Town of Frankfort centennial
Pioneer memories, pp. 77-110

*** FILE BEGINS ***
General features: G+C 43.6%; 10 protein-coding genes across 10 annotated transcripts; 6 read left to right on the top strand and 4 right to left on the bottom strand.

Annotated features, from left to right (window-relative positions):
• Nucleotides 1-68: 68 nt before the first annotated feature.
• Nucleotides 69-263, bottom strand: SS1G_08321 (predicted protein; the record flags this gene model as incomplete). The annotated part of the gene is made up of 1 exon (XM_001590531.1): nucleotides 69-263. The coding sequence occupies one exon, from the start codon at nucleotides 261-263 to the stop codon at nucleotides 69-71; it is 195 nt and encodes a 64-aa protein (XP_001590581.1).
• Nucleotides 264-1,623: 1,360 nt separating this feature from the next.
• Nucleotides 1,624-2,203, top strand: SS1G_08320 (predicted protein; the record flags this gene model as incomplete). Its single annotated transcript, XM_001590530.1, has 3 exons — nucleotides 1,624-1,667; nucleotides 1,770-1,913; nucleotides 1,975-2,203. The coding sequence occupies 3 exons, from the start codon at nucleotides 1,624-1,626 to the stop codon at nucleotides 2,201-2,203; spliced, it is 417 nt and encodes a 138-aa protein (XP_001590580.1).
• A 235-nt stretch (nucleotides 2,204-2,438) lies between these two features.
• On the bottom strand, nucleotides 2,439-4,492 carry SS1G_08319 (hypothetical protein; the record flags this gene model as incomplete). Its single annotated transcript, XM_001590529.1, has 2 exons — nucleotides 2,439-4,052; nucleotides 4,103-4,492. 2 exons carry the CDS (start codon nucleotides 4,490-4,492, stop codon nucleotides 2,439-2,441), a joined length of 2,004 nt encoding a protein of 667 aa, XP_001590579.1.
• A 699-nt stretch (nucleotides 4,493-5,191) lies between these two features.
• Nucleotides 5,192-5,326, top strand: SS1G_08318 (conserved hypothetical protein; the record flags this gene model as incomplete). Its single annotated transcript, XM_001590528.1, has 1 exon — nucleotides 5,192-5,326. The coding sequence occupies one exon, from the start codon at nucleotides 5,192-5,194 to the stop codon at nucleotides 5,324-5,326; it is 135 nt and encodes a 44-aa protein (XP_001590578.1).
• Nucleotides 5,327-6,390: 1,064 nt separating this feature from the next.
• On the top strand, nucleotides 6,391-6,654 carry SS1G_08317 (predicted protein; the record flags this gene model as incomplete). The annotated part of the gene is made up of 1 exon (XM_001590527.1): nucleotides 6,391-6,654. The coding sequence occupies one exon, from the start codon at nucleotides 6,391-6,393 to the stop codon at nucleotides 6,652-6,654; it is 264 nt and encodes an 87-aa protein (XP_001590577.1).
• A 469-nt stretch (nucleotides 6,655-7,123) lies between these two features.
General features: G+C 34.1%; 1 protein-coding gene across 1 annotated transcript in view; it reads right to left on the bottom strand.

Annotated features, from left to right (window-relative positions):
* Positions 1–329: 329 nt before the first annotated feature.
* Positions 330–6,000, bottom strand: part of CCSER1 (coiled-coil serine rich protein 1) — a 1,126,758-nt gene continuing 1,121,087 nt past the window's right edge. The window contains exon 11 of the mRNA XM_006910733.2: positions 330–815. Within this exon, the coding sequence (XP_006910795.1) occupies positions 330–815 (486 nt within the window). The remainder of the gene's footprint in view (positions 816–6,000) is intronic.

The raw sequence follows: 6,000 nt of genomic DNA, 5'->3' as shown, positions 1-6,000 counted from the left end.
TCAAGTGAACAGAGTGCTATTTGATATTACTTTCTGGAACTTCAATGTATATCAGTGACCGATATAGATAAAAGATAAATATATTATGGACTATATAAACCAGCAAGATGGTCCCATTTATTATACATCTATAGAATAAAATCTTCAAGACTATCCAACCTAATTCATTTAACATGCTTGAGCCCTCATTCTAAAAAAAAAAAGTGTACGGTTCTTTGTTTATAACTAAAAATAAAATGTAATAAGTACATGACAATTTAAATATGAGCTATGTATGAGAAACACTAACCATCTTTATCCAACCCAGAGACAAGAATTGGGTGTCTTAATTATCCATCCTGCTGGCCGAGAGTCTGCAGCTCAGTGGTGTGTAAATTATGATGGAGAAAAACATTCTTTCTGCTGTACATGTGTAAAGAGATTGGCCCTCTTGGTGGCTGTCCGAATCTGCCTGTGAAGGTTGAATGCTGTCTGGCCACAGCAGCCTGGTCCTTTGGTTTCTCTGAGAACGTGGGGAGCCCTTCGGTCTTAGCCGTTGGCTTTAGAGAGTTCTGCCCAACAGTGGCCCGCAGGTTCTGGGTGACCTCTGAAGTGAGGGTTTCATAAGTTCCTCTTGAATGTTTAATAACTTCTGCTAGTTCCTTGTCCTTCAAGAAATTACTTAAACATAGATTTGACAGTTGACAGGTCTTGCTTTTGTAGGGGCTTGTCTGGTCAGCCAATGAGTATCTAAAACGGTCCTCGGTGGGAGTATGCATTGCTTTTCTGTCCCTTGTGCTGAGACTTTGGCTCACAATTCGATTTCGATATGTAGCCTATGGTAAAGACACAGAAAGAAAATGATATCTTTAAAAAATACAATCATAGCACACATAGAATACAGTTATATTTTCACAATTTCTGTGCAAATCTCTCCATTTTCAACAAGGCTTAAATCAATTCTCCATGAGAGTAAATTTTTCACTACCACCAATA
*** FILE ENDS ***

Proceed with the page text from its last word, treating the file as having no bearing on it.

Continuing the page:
Pioneer Memories Henry C. Eggebrecht Henry C. Eggebrecht came to this area in 1877, at the age of 13, with his parents, Mr. & Mrs. Fred Eggebrecht. They arrived inWausau May11,1877. After a two-day stop over at the county seat, they were taken to their new home in that portion of the town of Wien which is now Frankfort. The drivers on the trip were August and Fred Kickbusch. The journey was made in one day. They stopped overnight at the Carl Marquardt home and became acquainted with their first neighbors, who had settled here ten years earlier. The next day they walked to the location of their new home. They moved into an abandoned homesteader's cabin, owned at that time by Fred Barr and located on the present John Schuma- cher farm site. That summer they erected a cabin of their own and cleared what land they could. By the fall of 1877, four acres of broken ground permitted the sowing of winter wheat. In the spring of 1884 Fred Eggebrecht and Fred Hamann purchased a portable sawmill. The Eggebrecht and Hamann sons were able to man the outfit so it was turned over to them. PURCHASE PORTABLE SAWMILL It was the next spring when Fred Eggebrecht with Fred Hamann, his neighbor, purchased the portable sawmill belong- ing to a Mr. Richardson, who had brought the rig from Ohio. Mr. Richardson was willing to sell out here as he had found it hard going. The Eggebrecht boys that summer had helped Mr. Richardson and were familiar with the workings of the mill. They with the Hamann boys, William, Henry and Charles, were able to man the outfit, with little outside help. So it was that the older owners turned the work over to the younger boys who entered upon a period of successful operation. It was not as easy or as profitable as might be supposed for at that time only pine was sawed into lumber. The hardwood, of which there was an abundance, found little or no market until later. With the first mill, powered by a direct-acting engine, it was possible with a crew of 11 men to produce from 12,000 to 15,000 feet of lumber per day. This meant real work, and often they were handicapped by engine trouble. The direct-drive, 24 horsepower engine, with its butterfly valve control, was at times a perfect piece of mechanism. At other times, things did not run so smoothly. Despite the draw-backs of the old portable outfit, it was in use for 13 years when it was replaced by a new one in 1896. The second mill, located across the creek, offered ponding advantages and other helps which the first mill site did not provide. The later mill, with its crew of 30 men was capable of producing three times as much lumber in a day's operation. Its improved 80 horsepower engine, belt driven allowed for a better grade of work as well as for in- creased volume. About that time, too, the market opened for hardwood, resulting in renewed activities. The Eggebrecht- Hamann mill, which during its lifetime did an enormous amount of custom sawing, also had sizeable contracts for in- dustrial firms, including the R. Connor company, Marshfield; William Gamble, Wausau; the Campbell sash and door factory of Oshkosh; Moss Katz and others. FIRE DESTROYS MILL The operations of the Eggebrecht-Hamann mill were cut short in 1914 when, during the sawing season, a fire of unknown orgin completely demolished the plant. At the time of the fire, 300,000 logs were yet untouched. And so it was that the Eggebrecht-Hamann firm finished that last season with a portable mill belonging to John Hilger of Colby. Among Marathon county's earliest cooperative enterprises, was one in which four neighboring families of the town of Frankfort, the Eggebrechts, Lueschows, Brockmans, and Meischlers, in 1885 purchased a horse-driven threshing outfit. This was one of the first machines brought into this part of the country and, although it was primarily for the use of the four families who bought the rig, it was used by others in that vacinity. Prior to the purchase of the threshing outfit it was necessary to thresh by flail, an undertaking which greatly hindered production of wheat. Later on another partnership, in which the Eggebrechts were interested, brought in the first steam-operated threshing outfit, which they operated on a business profit basis. Mr. Henry Eggebrecht told the following stories: INDIANS AT ROZELLVILLE When asked if he could recall any Indians in the vicinity of his home, he replied: "Yes, there were Indians that I recall. They lived in the vacinity of Rozellville, and every spring would come through what is now Stratford, down past our place, following the road, such as it was, going to 'the Lord knows where' I don't I have seen as many as fifty Indians, with their ponies, papooses, and trappings, headed northward; the same group returning in the fall to take up their quarters again at Rozellville. Often, too, they would go through our woods in search of slippery elm, ground pine, used for decora- tion, and herbs that they could market or wanted for their own use. These Indians were not savages, though, nor bad, but we did find it necessary at times to put a stop to the forage of our woods. They offered no opposition, and would move when told to do so. "Animals?" Mr. Eggebrecht echoed, as the question was put to him. "Yes, there were plenty of wild animals, especially a great number of deer. Why, I recall," he continued, "one time when I had just traded for a gun, the sights did not suit me exactly, so after filing them down, I sauntered towards the woods, hoping to see a bird or something at which to shoot. Snow was on the ground, and chancing upon some fresh deer tracks, I followed them and soon came upon two deer. Of course they got wind of me and scampered across the road. I went back to the house for my father, hoping to have him help me corner them. We located them easily, and this time, dad drove them down the road towards where I was hidden behind the gate. From where I was, I could see the first deer - at close range - but did not shoot as I only had one bullet in the gun. In a moment, the mate was standing beside him, and I let go. The bullet went through both deer, neither of which got more than sixteen rods away from where they were shot. It sounds like a fish story," he concluded, "but the files of the old Colby Phonograph will attest to this fact."